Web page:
It just is a fact that some people who write music have political ideals, and this comes out in their art, and others don't. And my guess is that it's been like that for a good 200 years.
I wasn't thinking about composers, but the listeners here on this forum. :rolleyes:
 

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Discussion Starter · #6 ·
Ah, well in that case yes, if someone just dismisses all recent classical music outright that's very good evidence that they are Alt Right IMO. Proud Boys probably.
I think you're exaggerating a bit. I hope. :lol:
 

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Discussion Starter · #9 ·
One person who dismissed all the modern world, including music, was Furtwangler and he had political reasons for do doing I think.
That's interesting, Mandryka. This is beginning to open up a whole new world of political speculation for me...
 

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Discussion Starter · #10 · (Edited)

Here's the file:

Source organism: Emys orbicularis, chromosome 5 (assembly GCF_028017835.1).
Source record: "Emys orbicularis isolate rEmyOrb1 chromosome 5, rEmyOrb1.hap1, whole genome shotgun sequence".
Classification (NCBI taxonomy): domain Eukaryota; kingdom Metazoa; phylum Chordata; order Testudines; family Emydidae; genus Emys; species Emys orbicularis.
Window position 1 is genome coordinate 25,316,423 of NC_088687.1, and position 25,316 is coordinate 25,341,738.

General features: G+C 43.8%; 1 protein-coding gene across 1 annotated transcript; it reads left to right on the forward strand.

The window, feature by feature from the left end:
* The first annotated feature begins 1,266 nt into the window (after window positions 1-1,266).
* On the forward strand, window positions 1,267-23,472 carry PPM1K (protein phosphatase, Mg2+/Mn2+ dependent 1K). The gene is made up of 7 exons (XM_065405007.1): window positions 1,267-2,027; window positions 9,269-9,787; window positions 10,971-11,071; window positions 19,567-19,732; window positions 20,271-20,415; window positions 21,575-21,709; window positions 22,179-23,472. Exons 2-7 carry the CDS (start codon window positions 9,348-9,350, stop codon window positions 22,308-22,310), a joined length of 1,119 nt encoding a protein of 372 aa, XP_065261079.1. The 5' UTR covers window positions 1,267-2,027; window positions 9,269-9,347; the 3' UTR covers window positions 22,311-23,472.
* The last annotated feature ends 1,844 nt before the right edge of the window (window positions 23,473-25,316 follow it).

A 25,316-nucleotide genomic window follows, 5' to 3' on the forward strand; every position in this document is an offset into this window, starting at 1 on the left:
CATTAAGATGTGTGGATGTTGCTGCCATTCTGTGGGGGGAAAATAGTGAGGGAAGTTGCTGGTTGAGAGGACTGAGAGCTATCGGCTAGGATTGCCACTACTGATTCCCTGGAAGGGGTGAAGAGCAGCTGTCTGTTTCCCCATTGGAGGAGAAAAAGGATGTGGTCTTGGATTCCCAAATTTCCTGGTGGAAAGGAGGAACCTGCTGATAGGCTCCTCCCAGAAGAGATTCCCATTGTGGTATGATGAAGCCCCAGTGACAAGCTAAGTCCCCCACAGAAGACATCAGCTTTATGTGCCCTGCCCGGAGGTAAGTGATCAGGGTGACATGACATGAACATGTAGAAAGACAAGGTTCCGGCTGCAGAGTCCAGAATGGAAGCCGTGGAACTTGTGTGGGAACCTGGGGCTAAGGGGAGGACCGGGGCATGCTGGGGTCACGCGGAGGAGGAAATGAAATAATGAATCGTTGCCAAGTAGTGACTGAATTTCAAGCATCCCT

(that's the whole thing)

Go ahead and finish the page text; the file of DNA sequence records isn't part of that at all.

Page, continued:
I'm not political concerning modern music, but you are. :tiphat:
That's okay to be non-political about modern music, until a totalitarian government outlaws it for you. Then you're "drawn in" to the politics of it. :lol:

Hey Mandryka, is there a modernist scene in China?
 

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Discussion Starter · #12 ·
"SHOULD, could, would, oughta, must, gotta:" These are all what are called "parent"words. The sayer is posing as a parent figure and telling you what you "should" do.

Remember those Venn diagram circles in the book "I'm OK, You're OK?" That's where each person has three aspects: Parent, child, and adult. Hopefully we aspire to be the "adult." But if I need a parental consultation for my child-persona, I'm sure I will be provided with one.
 

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I've discovered, that many members here have 'politicized' modern music.

It has never been my intention to consciously "politicize" modern music, but apparently those who already have will say otherwise. It seems that a political undercurrent has been uncovered. Some members probably knew this all along.

The question arises: is the dialogue of "traditional forms of art and music vs. modern art" political by nature, since it is perceived by some as being liberal, leftist, Marxist, non-traditional, and even destructive of tradition?

Is this an attitude of those traditionalists who feel their tradition is being threatened?

Does "modernism" equate to "liberalism?"

Will we ever be able to discuss such a thing without it having political resonances, intended or not?